As a rule, the convicts spend half of their exile in the prison. If well-behaved, they may afterward live outside, build their own hut and cultivate their own garden, Government giving all, whether in prison or out of it, a certain allowance of food. If specially well-behaved, particularly if married, they may sooner live outside, a boon granted by the Governor on application. A married convict can insist on having his wife and children beside him; and, though free, they often come from the Brazils to share a husband's or father's exile. Marriages occur between convicts' children. As might be expected, the standard of morality is low.

The workshop, which I next visited, is close to the prison, and of like structure. Here the skilled artificers work, sheltered from sun and rain. Coopering, shoemaking, tailoring, were all being busily carried on, the men having an evident pride in their handiwork. Each has an allotted portion of work to perform daily. But as the Brazilian standard is not high, and convicts are not desirous of increasing it, or likely to do more than they are compelled, they are not overworked. If lazy or refractory, various punishments are inflicted, e. g., solitary confinement in the prison "cell." The lash is quite often and freely used in the square, and every convict must be present to see it administered. For laziness they get from fifty to one hundred strokes, but sometimes from one hundred and fifty to three hundred. Very recently one thousand five hundred were administered at one whipping to a Brazilian convict for stabbing his wife. The man was in hospital recovering from this at the time of our visit. There are no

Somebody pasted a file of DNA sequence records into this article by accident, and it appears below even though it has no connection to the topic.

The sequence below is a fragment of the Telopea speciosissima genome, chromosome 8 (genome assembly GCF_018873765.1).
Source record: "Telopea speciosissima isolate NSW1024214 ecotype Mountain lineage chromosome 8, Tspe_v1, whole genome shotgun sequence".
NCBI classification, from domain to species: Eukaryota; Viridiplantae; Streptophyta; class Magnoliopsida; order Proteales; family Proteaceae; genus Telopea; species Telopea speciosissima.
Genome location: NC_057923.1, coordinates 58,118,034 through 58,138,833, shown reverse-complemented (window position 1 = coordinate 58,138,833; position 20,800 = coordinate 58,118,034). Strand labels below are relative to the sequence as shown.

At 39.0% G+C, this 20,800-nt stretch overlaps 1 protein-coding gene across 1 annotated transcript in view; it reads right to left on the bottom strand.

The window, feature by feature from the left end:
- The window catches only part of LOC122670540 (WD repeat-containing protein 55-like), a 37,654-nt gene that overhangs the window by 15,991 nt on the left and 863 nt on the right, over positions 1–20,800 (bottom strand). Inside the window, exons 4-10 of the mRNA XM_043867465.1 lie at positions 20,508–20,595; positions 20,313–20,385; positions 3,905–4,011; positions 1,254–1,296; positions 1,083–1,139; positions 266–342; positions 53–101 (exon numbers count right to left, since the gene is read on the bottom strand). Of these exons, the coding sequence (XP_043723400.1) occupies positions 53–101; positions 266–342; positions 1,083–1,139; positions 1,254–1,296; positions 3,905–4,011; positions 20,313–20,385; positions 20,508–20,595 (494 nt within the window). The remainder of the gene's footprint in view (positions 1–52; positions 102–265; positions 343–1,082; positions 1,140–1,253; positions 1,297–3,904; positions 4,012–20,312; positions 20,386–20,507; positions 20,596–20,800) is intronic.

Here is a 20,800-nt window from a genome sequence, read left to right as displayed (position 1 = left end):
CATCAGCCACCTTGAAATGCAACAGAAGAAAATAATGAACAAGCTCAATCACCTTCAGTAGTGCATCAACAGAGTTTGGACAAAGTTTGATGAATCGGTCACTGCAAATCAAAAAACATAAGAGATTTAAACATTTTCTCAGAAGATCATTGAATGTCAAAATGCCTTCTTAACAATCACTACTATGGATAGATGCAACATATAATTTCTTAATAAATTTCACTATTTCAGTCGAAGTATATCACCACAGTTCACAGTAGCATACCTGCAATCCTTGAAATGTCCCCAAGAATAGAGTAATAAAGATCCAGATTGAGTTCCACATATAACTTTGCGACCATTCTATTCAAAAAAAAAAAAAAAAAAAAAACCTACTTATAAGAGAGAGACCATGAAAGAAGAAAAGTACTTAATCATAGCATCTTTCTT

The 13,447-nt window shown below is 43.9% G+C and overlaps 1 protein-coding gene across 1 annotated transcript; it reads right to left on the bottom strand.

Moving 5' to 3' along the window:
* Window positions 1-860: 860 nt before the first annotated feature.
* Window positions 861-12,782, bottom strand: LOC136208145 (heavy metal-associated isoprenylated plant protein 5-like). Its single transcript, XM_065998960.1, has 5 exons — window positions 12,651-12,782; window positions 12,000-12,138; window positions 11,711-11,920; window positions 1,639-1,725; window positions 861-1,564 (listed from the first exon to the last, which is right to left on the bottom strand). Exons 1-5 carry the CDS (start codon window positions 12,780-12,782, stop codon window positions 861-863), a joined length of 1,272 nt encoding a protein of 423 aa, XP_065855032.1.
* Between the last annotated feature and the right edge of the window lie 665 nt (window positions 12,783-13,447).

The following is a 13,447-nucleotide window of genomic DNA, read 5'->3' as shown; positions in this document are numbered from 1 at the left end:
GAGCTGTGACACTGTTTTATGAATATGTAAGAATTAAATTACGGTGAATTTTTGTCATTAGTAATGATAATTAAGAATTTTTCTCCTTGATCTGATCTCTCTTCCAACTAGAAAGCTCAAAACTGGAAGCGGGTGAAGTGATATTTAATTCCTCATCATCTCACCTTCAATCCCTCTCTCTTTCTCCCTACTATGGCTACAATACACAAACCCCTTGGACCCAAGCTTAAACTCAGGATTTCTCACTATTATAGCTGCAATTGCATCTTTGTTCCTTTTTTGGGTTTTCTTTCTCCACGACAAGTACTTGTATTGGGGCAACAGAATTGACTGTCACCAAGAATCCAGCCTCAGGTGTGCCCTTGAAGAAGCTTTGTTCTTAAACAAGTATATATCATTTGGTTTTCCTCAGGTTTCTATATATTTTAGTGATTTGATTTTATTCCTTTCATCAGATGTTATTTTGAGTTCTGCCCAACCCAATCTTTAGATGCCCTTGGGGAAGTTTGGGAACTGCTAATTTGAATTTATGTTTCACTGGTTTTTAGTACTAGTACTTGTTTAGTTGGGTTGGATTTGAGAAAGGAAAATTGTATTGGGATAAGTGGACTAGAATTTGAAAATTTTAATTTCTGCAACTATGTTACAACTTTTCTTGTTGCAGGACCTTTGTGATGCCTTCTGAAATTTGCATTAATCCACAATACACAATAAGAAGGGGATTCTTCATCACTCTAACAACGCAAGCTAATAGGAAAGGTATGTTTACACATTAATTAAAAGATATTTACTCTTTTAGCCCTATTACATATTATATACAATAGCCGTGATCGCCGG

capital punishments in the Brazils. What is most dreaded is banishment for six months or a year to Rats Island, where they live a Robinson Crusoe life, and may starve unless they fish and cultivate the soil, no provisions being sent from head-quarters.

The convicts generally are not fed by Government, but are allowed about $5 per month to purchase food, and, when they can, tobacco and other luxuries. The entire farm produce and manufactures are claimed by Government, the farm laborer getting nothing beyond a few heads of maize after a day's work. Their clothing is coarse but strong, and they appeared to have no distinctive dress. Their usual food, purchased either at the Government or private stores, consists of maize, manioc, white and black beans, all island produce, and jerked beef from the Brazils. Food and other necessaries are, on the whole, dear; and the scanty pay makes luxuries like tea, coffee, etc., for which they are charged enormously, for the most part beyond their reach.

The private stores are small dirty dens, the stock of which might be purchased in any American city for $25 or $50. They usually belong to privileged convicts, some of whom are wealthy, and do not scruple to enrich themselves by preying on their poorer fellow-prisoners. One said to be worth $300,000 was formerly a bank cashier and had been sentenced to twenty years' banishment for embezzlement. Some of the women, transported for husband-poisoning, are also well to do. Neither wealth nor possessions are forfeited to the Crown, nor is Brazilian society less lenient, inasmuch as, his time having expired, the convict may soon, especially if rich, regain his old social position.